So, why am I sort-of-kind-of participating? Well, I figured this month was a good opportunity to push myself back into experimenting. I miss just being...loosey-goosey with my paintings. Scribbling down whatever and seeing where it takes me. I talked about this in my last post, on how old work can sometimes be stronger than new work, and I'm eager to touch base with myself. Rather than dwell, I'm dedicating some (keyword: some) days in October to my own spin: Paintober.
It's been a lot of fun crafting new brushes and playing around. These took a few hours each: unlike my last Paintober, the only overarching theme of this month is to just let my imagination and hand run loose.
Used a reference to create a portrait of an older character of mine (you might recognize him from my portfolio's character art section). Had a fellow ask if they could use this painting as their background wallpaper. I don't know what's sweeter: having my art greet someone every time they turn on their computer or being asked in the first place.
This one was a challenge...and, believe it or not, it wasn't the architecture, but the color scheme that gave me the most trouble! I went in with the goal to push my buildings and sense of space, yet ended up seriously flubbing the colors and having to do a bunch of tweaks. All-in-all, a very illuminating painting. I might just recycle it into something more portfolio-worthy. It's the kind of old-fashioned whimsy I've been craving in my work lately.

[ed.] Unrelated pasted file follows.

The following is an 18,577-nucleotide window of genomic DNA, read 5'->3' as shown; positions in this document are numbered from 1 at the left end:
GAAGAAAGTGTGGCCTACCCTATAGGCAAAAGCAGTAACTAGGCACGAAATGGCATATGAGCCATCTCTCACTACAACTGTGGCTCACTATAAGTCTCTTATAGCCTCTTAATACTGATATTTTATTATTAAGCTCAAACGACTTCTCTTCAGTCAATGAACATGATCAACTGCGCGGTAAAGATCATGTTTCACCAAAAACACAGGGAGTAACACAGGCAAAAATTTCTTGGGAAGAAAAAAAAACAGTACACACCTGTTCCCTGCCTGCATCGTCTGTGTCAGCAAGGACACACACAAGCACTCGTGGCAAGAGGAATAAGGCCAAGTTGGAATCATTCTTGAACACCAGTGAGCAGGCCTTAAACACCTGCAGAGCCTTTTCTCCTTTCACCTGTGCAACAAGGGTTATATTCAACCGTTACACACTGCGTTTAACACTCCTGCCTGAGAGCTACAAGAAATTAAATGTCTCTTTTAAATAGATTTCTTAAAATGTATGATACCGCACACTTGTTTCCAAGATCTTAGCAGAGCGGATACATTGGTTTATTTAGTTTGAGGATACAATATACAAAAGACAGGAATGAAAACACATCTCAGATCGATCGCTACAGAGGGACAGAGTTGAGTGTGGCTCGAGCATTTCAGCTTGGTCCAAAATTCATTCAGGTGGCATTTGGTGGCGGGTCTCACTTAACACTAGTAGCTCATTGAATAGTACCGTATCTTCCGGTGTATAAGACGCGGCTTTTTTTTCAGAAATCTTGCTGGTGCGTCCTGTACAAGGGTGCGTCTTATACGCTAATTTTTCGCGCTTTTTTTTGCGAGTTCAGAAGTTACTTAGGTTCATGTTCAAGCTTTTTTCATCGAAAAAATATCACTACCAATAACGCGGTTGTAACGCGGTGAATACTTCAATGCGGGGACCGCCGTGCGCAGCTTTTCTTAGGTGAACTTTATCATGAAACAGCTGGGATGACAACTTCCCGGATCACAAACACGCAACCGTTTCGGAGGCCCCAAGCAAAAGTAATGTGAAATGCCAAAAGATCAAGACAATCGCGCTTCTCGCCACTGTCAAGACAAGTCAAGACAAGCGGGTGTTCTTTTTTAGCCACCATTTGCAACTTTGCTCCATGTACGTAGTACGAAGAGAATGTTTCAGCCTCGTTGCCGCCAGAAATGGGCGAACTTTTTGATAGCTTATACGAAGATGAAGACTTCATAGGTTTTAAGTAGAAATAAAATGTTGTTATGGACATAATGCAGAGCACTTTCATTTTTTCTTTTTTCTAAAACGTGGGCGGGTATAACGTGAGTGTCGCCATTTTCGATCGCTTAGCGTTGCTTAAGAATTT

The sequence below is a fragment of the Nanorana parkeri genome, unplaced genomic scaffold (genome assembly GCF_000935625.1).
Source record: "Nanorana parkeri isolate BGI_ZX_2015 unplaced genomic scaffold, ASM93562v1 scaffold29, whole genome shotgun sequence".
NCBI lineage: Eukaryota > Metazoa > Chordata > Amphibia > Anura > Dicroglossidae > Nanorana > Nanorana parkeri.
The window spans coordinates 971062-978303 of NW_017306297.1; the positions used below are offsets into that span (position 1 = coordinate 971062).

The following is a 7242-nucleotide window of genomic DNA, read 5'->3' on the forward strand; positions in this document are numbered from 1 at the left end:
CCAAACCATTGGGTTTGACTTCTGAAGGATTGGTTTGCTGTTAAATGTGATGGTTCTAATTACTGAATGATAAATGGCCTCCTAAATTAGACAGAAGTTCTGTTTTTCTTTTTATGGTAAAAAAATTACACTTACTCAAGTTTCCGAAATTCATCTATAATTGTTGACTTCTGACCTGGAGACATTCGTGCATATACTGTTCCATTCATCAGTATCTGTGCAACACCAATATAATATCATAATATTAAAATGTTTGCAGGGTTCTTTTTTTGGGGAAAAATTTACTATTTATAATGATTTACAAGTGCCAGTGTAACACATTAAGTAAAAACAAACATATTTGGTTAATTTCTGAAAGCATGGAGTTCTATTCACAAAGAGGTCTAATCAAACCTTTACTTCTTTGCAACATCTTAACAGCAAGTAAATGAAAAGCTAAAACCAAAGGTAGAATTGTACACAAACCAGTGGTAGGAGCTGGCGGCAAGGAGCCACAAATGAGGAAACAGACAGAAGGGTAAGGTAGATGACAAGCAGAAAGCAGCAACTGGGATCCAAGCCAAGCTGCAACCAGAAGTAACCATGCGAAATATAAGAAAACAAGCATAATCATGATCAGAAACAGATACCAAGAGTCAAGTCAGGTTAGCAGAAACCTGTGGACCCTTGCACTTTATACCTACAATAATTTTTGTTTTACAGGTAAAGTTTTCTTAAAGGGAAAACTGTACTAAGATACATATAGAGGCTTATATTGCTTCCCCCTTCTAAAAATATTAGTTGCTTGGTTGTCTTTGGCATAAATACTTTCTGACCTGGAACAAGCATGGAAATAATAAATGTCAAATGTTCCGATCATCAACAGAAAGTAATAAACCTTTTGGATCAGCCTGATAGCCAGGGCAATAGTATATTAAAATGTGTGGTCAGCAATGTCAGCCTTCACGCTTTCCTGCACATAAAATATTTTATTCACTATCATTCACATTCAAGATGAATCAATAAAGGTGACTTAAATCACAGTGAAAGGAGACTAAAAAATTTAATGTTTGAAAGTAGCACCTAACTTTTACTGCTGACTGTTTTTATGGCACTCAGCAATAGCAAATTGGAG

I just...love Spyro so much. What else can I even say at this point?
What I love about smaller paintings is how they allow me to get out ideas without committing too much time. I have a lot on my plate and, as much as I'd love to churn out endless fancy illustrations...I just can't! Additionally, this gives me more incentive to step up my speedpaint game. One hour or less! I've already got new custom brush packs I've been working on. Now to take things a step further and go back to studying some of my favorite concept artists. I've always been a fan of Feng Zhu and Jason Chan, among others.
I'll be sharing old Paintober posts later, as well as step-by-step shots of the paintings above. I've also been working on some pencil sketches to beef up my portfolio for 2020. Stay tuned!
You want to be a character designer? Design characters. You want to be a concept artist? Create concepts for a hypothetical product or videogame. You want to be an animator? Animate. This advice may come across as intentionally obtuse, but so much of the narrative surrounding working artists is...convoluted.